list today - but do keep in mind that it takes more than 10 foods
(even 10 terrific foods!) to make a healthy diet. Experts are
quick to point out that variety is the spice of life. And ideally
these nutritious nibbles should replace other, less healthful,
foods -- helping you to cut calories while boosting the nutrition
in your diet.
Top 10 Amazing Foods
1. Berries- Reach for berries for a powerful dose of
health -protecting antioxidants.
2. Dairy -- Dairy foods are not only the best food
source of dietary calcium, but also have plenty of protein, vitamins
(including vitamin D), and minerals.
3. Fatty Fish -- The fat found in fish like salmon and
tuna is rich in omega-3 fatty acids, which can help protect your
4. Dark, Leafy Greens -- Dark, leafy greens everything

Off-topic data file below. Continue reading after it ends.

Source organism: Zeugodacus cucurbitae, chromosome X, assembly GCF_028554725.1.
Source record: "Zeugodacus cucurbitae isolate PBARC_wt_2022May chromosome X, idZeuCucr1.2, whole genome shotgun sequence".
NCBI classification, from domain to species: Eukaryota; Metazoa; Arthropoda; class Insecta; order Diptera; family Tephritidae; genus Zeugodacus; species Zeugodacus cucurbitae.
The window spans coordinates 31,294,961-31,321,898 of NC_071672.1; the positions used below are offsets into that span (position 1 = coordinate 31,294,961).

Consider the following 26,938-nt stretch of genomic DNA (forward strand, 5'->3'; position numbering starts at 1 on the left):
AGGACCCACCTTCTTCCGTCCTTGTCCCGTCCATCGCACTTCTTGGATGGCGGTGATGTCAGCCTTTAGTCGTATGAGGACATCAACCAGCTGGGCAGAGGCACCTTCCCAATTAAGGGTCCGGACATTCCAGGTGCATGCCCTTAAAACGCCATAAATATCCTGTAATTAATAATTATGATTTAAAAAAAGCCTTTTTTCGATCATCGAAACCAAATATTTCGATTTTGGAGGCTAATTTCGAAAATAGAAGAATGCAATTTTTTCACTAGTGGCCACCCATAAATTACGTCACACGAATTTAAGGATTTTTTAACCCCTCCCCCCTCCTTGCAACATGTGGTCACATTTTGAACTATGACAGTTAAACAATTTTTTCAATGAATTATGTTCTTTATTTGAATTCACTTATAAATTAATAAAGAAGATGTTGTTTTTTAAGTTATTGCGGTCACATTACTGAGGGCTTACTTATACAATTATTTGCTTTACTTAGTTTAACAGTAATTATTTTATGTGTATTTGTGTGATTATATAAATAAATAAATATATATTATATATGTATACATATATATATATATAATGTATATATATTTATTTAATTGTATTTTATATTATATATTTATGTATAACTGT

from spinach, kale, and bok choy to dark lettuces are loaded with
vitamins, minerals, beta-carotene, vitamin C, folate, iron, magnesium,
carotenoids, phytochemicals, and antioxidants.
5. Whole Grains - Whole grains contain folic acid,
selenium, and B vitamins, and are important to heart health, weight
control, and reducing the risk of diabetes.
6. Beans and Legumes - These nutritious nuggets are
packed with phytochemicals; fat -free, high-quality protein; folic
fiber; iron; magnesium; and small amounts of calcium.
7. Nuts - Nuts are full of fats. But they're the
healthy, mono- and polyunsaturated kind, which can help lower
cholesterol levels and help prevent heart disease. In addition,
a good source of protein, fiber, selenium, vitamin E, and vitamin
Small portions of nuts can boost energy and beat hunger, helping
stay on track. Still, nuts pack plenty of calories -- and it's
overeat these tasty treats. So enjoy nuts, but be mindful of your
portion size. Try to limit yourself to an ounce a day. That's
peanuts, 14 pecan halves, or just 7 Brazil nuts.
8. Sweet Potatoes
See the full article at: